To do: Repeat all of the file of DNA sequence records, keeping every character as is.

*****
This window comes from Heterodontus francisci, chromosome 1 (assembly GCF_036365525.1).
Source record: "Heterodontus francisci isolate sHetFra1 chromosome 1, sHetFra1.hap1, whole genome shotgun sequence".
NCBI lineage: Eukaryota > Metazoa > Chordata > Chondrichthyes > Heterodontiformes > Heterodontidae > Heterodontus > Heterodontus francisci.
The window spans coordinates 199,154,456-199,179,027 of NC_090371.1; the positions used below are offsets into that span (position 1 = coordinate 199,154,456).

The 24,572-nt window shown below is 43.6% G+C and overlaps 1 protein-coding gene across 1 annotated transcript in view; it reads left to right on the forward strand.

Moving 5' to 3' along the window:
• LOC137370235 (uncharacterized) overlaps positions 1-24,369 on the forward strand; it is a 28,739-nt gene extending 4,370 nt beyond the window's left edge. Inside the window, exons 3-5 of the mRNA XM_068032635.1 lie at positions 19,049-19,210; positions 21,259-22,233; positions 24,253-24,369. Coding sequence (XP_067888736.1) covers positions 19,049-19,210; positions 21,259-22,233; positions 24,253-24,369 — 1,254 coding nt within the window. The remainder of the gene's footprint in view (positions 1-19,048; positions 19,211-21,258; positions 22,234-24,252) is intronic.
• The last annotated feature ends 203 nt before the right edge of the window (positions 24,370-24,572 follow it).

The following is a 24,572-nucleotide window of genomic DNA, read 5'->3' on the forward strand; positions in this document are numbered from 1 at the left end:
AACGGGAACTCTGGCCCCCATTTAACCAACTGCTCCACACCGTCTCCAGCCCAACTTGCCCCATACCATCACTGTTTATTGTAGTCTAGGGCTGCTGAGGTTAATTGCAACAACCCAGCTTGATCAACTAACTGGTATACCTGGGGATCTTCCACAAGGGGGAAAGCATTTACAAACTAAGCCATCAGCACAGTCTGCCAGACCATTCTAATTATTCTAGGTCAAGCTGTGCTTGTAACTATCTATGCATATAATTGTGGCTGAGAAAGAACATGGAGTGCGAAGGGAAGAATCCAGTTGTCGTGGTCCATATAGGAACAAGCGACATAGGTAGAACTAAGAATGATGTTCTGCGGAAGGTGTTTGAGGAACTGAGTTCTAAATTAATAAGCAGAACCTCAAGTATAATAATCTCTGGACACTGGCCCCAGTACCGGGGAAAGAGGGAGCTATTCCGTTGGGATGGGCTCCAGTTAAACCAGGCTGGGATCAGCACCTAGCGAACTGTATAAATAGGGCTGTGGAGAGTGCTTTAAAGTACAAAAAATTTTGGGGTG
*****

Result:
This window comes from Heterodontus francisci, chromosome 1 (assembly GCF_036365525.1).
Source record: "Heterodontus francisci isolate sHetFra1 chromosome 1, sHetFra1.hap1, whole genome shotgun sequence".
NCBI lineage: Eukaryota > Metazoa > Chordata > Chondrichthyes > Heterodontiformes > Heterodontidae > Heterodontus > Heterodontus francisci.
The window spans coordinates 199,154,456-199,179,027 of NC_090371.1; the positions used below are offsets into that span (position 1 = coordinate 199,154,456).

The 24,572-nt window shown below is 43.6% G+C and overlaps 1 protein-coding gene across 1 annotated transcript in view; it reads left to right on the forward strand.

Moving 5' to 3' along the window:
• LOC137370235 (uncharacterized) overlaps positions 1-24,369 on the forward strand; it is a 28,739-nt gene extending 4,370 nt beyond the window's left edge. Inside the window, exons 3-5 of the mRNA XM_068032635.1 lie at positions 19,049-19,210; positions 21,259-22,233; positions 24,253-24,369. Coding sequence (XP_067888736.1) covers positions 19,049-19,210; positions 21,259-22,233; positions 24,253-24,369 — 1,254 coding nt within the window. The remainder of the gene's footprint in view (positions 1-19,048; positions 19,211-21,258; positions 22,234-24,252) is intronic.
• The last annotated feature ends 203 nt before the right edge of the window (positions 24,370-24,572 follow it).

The following is a 24,572-nucleotide window of genomic DNA, read 5'->3' on the forward strand; positions in this document are numbered from 1 at the left end:
AACGGGAACTCTGGCCCCCATTTAACCAACTGCTCCACACCGTCTCCAGCCCAACTTGCCCCATACCATCACTGTTTATTGTAGTCTAGGGCTGCTGAGGTTAATTGCAACAACCCAGCTTGATCAACTAACTGGTATACCTGGGGATCTTCCACAAGGGGGAAAGCATTTACAAACTAAGCCATCAGCACAGTCTGCCAGACCATTCTAATTATTCTAGGTCAAGCTGTGCTTGTAACTATCTATGCATATAATTGTGGCTGAGAAAGAACATGGAGTGCGAAGGGAAGAATCCAGTTGTCGTGGTCCATATAGGAACAAGCGACATAGGTAGAACTAAGAATGATGTTCTGCGGAAGGTGTTTGAGGAACTGAGTTCTAAATTAATAAGCAGAACCTCAAGTATAATAATCTCTGGACACTGGCCCCAGTACCGGGGAAAGAGGGAGCTATTCCGTTGGGATGGGCTCCAGTTAAACCAGGCTGGGATCAGCACCTAGCGAACTGTATAAATAGGGCTGTGGAGAGTGCTTTAAAGTACAAAAAATTTTGGGGTG